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Surry County, North Carolina

Joseph Cloud, Jr. settled in the southern part of Henry County, Virginia just across the line from the grants he later received in Surry County, North Carolina. He purchased land in Rowan County (later Surry County), North Carolina in 1755. It appears that he died in North Carolina in either Surry or Stokes County.

Surry County was formed in 1771 from Rowan County, and was named for the county of Surry, England, birthplace of the incumbent Governor, William Tryon. Surry County initially included the entire northwest corner of North Carolina. Wilkes County was split off in 1778 and later gave rise to Ashe, Alleghany, and Watauga. Stokes County was formed from Surry in 1789 and in 1849 gave rise to Forsyth. What remained of Surry was split into Yadkin and present day Surry in 1850.

     Pilot Mountain in Surry County, North Carolina

Obtaining a land grant involved these steps: land entry, land warrant, plat of survey, and grant. The prospective landowner first found the land he or she wanted and then made application with the land office. The application was called "land entry". The claims were entered by the claimant except in the following cases:

     (1) A guardian who claimed for an orphan child

     (2) Persons absent in the service of North Carolina or the United States

The person entering the claim told the entry taker how large the tract of land was and gave a description of the land including the name of the waterway it was located on. The act specified that these persons receiving grants of land were to be "industrious persons". Upon receiving the entry application, the entry taker transcribed the land entry into a land entry book. In cases where duplicate claims for the same land were made, a caveat was filed by one of the parties in the Secretary of States office. The caveat prevented the grant from being made until a hearing was held. The entry taker made a notation in the margin of the entry book opposite the disputed claim. Also a copy was sent to the county court which decided whose claim would be received. The claimant paid the necessary fees, and the land warrant was issued by the Secretary of State or county entry taker. The land warrant simply authorized the County Surveyor to set aside the land vaguely described in the land entry. Surveys could not be made without "chain carriers", who actually measured the land being surveyed. After surveying the land, the surveyor sent two copies of the plat of survey to the Secretary of State.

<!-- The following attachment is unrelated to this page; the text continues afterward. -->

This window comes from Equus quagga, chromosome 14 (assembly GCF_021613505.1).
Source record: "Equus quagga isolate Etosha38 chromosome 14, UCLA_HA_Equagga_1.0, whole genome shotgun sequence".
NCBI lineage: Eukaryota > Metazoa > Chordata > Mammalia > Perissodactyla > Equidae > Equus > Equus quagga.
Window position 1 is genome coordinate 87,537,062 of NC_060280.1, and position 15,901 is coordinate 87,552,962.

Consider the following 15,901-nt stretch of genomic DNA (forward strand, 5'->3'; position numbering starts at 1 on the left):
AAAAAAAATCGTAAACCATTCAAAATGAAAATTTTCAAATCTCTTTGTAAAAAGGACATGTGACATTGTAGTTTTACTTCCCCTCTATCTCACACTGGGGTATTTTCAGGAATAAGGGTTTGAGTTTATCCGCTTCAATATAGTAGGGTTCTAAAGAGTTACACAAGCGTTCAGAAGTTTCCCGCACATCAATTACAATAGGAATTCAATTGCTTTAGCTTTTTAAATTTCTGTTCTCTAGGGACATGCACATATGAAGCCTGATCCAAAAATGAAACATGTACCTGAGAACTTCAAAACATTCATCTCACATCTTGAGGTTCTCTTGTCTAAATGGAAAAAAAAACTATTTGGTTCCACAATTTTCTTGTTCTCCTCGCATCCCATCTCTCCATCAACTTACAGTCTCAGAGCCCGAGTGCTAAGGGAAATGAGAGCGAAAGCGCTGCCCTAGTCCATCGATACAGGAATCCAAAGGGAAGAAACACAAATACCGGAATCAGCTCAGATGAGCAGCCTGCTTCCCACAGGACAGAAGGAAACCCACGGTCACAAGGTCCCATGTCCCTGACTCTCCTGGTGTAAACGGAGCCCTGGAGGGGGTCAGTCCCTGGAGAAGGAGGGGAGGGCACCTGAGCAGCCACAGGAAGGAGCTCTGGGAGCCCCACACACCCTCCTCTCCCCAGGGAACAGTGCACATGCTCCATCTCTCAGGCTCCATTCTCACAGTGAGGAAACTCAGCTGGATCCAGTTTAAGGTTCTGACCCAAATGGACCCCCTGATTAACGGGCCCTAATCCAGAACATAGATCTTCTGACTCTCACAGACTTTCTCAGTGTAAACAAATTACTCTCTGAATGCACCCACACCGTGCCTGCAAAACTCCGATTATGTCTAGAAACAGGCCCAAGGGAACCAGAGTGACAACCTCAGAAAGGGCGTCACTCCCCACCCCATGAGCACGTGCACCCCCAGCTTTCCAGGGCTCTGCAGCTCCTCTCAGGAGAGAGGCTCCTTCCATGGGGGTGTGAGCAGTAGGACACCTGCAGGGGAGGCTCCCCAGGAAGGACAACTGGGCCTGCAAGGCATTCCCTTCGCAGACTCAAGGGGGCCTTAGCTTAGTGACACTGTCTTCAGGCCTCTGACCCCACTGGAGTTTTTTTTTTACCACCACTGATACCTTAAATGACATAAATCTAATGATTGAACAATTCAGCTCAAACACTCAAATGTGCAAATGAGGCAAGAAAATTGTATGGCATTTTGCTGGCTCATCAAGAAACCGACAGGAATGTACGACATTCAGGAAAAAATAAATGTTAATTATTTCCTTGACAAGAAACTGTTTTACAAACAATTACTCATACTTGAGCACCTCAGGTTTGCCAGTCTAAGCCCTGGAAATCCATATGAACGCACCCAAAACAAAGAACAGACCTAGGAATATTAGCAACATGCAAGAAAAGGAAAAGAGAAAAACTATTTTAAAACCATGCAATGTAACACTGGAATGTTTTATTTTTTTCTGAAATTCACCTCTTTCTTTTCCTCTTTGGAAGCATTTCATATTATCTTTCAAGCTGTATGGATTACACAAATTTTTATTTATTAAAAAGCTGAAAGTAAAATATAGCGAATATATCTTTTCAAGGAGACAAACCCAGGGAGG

After the plat of survey had been received and all necessary fees had been paid, the Secretary of State recorded the grant. The claimant then registered his land grant with the Register of Deeds in the county where the land was located. It is important to mention here that not all persons making land entries actually ever received deeds to the land. A claim may have already been made on the entry. In other cases some persons entering claims may have "gotten the fever" to move on westward.

Fees were paid to entry takers, surveyors, registers, and the Secretary. The act passed in 1777 set fees as follows:

     (1) Entry taker (all services)  16 shillings

     (2) Surveyor for every 300 acres or less  30 shillings

                         for every 100 acres more  3 shillings

     (3) Secretary (for making out and recording the grant)  5 shillings

     (4) Governor's Secretary (for the Great Seal)  3 shillings

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